It’s Beginning to Look a Lot Like Christmas
After I polished the silver and sorted through my favourite china (link here), I sorted through my collection of vintage tablecloths, table runners and napkins. I tend to keep things that are sentimental to me. I may be a bit of a hoarder, but I’m working on it (really!) I am working on following the principle of only keeping things that I would actually use, or that I find beautiful.
I recently sorted my late mother’s linen closet out. There were her 1950’s wedding gifts, linens from her Irish ancestors, and handmade lace from my father’s Ontario pioneer ancestors.
All of these things, I kept and brought home – No healthy purging for me with these things!
I decided though that it’s OK to use them, and enjoy them. My ancestors were practical and thrifty people, and I think they would approve.
Cloth Tablecloths and Napkins are Fashionable Again
Formal table cloths and napkins were not very fashionable for a while. I know that my mother sent her white tablecloths to the drycleaners after every family dinner, (I know I spilled a lot – and still do) – so no wonder she put them away. Too much trouble for a busy working mother of the 1970s.
These days, cloth napkins are increasingly popular. It might be tempting to go out and buy new linens for every occasion, but that’s not very green, eco-friendly and carbon neutral is it?
When I brought my mother’s linens home, many were yellowed or had yellow and orange spots. There was no point in keeping something I wouldn’t put on my table – so I set about cleaning each item.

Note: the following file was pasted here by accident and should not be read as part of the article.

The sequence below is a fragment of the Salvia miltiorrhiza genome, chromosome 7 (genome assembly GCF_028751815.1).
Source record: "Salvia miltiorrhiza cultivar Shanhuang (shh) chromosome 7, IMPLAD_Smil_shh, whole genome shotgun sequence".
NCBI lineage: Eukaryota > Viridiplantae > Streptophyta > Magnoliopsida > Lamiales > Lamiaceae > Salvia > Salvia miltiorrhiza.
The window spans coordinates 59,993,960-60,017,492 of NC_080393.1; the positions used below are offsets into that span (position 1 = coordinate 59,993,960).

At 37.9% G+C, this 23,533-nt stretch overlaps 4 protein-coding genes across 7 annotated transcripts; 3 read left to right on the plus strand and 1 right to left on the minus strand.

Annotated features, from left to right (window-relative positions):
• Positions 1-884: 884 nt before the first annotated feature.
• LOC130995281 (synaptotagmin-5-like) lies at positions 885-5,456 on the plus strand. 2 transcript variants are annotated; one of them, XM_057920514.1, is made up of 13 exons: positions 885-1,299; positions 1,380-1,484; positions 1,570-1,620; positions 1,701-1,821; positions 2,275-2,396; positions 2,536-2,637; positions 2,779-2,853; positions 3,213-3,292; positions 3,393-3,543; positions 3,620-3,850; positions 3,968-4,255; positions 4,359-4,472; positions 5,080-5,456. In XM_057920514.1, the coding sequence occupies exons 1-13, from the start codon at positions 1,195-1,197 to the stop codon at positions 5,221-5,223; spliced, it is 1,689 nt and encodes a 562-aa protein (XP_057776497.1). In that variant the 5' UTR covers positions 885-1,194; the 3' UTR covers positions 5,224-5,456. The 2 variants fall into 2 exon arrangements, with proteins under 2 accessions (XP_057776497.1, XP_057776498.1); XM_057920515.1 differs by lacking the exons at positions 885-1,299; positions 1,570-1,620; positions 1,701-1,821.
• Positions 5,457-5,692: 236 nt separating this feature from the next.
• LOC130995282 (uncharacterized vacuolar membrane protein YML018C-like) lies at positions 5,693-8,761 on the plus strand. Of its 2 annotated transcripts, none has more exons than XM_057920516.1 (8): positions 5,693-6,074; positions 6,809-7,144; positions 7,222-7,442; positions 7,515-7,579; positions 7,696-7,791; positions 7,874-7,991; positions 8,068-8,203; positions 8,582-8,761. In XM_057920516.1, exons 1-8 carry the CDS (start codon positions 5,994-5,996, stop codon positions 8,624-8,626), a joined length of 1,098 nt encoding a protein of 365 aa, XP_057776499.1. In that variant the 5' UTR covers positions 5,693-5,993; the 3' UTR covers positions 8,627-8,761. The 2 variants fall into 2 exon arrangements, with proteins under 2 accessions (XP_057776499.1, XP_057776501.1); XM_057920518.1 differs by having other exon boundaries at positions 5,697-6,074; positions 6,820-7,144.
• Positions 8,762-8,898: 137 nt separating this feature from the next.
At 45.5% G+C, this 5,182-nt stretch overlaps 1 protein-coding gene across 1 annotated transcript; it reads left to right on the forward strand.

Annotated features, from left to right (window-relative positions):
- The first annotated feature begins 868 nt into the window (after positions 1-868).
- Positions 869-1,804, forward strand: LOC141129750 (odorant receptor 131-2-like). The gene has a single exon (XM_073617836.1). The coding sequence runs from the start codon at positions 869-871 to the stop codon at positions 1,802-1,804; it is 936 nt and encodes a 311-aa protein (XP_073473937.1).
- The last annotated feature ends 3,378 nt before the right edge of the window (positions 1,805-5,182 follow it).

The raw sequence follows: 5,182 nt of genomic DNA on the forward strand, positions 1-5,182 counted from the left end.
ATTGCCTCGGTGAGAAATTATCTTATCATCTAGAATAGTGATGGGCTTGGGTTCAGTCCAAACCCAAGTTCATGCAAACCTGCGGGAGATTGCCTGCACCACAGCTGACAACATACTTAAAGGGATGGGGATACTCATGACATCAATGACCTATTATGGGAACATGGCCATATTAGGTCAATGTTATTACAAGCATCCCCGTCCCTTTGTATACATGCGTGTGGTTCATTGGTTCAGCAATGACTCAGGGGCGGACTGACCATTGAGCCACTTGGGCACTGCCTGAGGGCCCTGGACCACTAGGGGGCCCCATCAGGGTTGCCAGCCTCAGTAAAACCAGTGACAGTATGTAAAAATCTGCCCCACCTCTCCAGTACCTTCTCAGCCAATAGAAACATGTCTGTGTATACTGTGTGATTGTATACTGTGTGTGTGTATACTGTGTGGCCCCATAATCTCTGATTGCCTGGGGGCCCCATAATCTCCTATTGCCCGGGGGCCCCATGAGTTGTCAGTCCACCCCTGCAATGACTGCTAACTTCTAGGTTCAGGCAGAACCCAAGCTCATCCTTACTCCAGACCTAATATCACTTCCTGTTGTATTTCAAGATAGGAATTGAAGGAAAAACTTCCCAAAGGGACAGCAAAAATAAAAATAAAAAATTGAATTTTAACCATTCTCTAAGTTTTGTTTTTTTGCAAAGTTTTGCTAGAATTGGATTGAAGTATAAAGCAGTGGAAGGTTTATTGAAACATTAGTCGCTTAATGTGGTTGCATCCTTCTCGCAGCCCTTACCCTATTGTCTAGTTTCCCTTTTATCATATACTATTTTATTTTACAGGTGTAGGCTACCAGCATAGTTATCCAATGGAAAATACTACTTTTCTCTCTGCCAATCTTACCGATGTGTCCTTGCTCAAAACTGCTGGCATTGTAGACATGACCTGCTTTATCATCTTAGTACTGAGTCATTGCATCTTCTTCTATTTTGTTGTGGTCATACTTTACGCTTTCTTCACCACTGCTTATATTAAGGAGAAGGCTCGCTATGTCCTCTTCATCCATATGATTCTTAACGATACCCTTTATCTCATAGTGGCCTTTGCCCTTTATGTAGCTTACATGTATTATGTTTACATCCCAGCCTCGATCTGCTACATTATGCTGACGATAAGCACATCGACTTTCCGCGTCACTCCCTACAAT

Washing Vintage Linens and Tablecloths
At first, I was super careful with each item – I was convinced they would dissolve or tear if I washed them. Guess what? They didn’t tear at all!
Pre-soak linens in tepid water
I soaked each item in lukewarm water for a day to re-hydrate them. I used a large Tupperware plastic bin. (After a few days my husband asked if we had to keep the box in the kitchen!)
Then I gently rinsed each item.
Soak again in Non Chlorine Bleach and Ivory Snow
I sprinkled some OXYClean non oxygen bleach and some Ivory Snow detergent into the bin – and added hot water. I smooshed the powder, detergent and water around and then added a few linens to the water – smooshing again, for a second soak. I put like colours together and let each group of linens soak over night.
Rinse and Hang Dry – Iron if Necessary
The next morning, I rinsed each item in cold water and hung each piece to dry. I repeated this process with different groups of linens over several days. I found that the rinse released some unpleasant smells, so I ended up moving this project to the basement. None of my linens needed specific stain treatment. ALL of the old spots came out with one water and one OXYclean soak!
All of my vintage linens came out freshly scented and clean. Many of the items required a warm ironing (which was no fun – but doable).
Use Vintage Linens
I have already used my vintage linens at Thanksgiving and a few other occasions. I am looking forward to using my 1950s style Christmas tablecloth with my 1980s red dinner napkins in a few weeks time. I also plan to take my 1950s funky party tablecloths to our new cottage in the spring. I have placed one of my newfound runners over the scratch in the centre of my dining room table that happened way back when I repaired the lawnmower on it. (Doesn’t everybody do that? – maybe not!)
Washing and sorting all of these vintage linens was well worthwhile, time consuming (from an overnight soaking and hang drying point of view), but easy and inexpensive.
If you can’t bear to part with or risk your vintage linens, take them to a cleaner to be professionally cleaned and repaired. My own philosophy is to enjoy what I have, so I am prepared to wash my linens myself, and if I spoil them, that’s OK! (I didn’t though – at least not so far!)